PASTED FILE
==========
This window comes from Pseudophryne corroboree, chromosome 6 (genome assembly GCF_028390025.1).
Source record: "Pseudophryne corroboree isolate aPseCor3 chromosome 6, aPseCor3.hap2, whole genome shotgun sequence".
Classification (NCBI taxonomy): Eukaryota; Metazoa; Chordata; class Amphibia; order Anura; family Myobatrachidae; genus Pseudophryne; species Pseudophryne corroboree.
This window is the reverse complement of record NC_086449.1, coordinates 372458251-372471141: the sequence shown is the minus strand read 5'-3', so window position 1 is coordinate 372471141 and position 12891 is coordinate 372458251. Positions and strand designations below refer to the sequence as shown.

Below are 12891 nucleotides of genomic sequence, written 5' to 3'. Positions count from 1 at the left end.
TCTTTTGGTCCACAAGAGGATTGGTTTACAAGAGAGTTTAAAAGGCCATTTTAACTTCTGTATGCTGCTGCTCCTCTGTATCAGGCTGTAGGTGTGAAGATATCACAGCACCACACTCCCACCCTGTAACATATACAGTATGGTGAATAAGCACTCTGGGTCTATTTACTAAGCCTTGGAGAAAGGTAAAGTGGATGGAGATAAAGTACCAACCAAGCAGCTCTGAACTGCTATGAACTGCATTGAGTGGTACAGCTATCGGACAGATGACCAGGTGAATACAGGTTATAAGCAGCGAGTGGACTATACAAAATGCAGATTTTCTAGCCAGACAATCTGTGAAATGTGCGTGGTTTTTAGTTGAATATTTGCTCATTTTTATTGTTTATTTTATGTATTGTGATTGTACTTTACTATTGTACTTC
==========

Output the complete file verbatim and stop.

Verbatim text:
This window comes from Pseudophryne corroboree, chromosome 6 (genome assembly GCF_028390025.1).
Source record: "Pseudophryne corroboree isolate aPseCor3 chromosome 6, aPseCor3.hap2, whole genome shotgun sequence".
Classification (NCBI taxonomy): Eukaryota; Metazoa; Chordata; class Amphibia; order Anura; family Myobatrachidae; genus Pseudophryne; species Pseudophryne corroboree.
This window is the reverse complement of record NC_086449.1, coordinates 372458251-372471141: the sequence shown is the minus strand read 5'-3', so window position 1 is coordinate 372471141 and position 12891 is coordinate 372458251. Positions and strand designations below refer to the sequence as shown.

Below are 12891 nucleotides of genomic sequence, written 5' to 3'. Positions count from 1 at the left end.
TCTTTTGGTCCACAAGAGGATTGGTTTACAAGAGAGTTTAAAAGGCCATTTTAACTTCTGTATGCTGCTGCTCCTCTGTATCAGGCTGTAGGTGTGAAGATATCACAGCACCACACTCCCACCCTGTAACATATACAGTATGGTGAATAAGCACTCTGGGTCTATTTACTAAGCCTTGGAGAAAGGTAAAGTGGATGGAGATAAAGTACCAACCAAGCAGCTCTGAACTGCTATGAACTGCATTGAGTGGTACAGCTATCGGACAGATGACCAGGTGAATACAGGTTATAAGCAGCGAGTGGACTATACAAAATGCAGATTTTCTAGCCAGACAATCTGTGAAATGTGCGTGGTTTTTAGTTGAATATTTGCTCATTTTTATTGTTTATTTTATGTATTGTGATTGTACTTTACTATTGTACTTC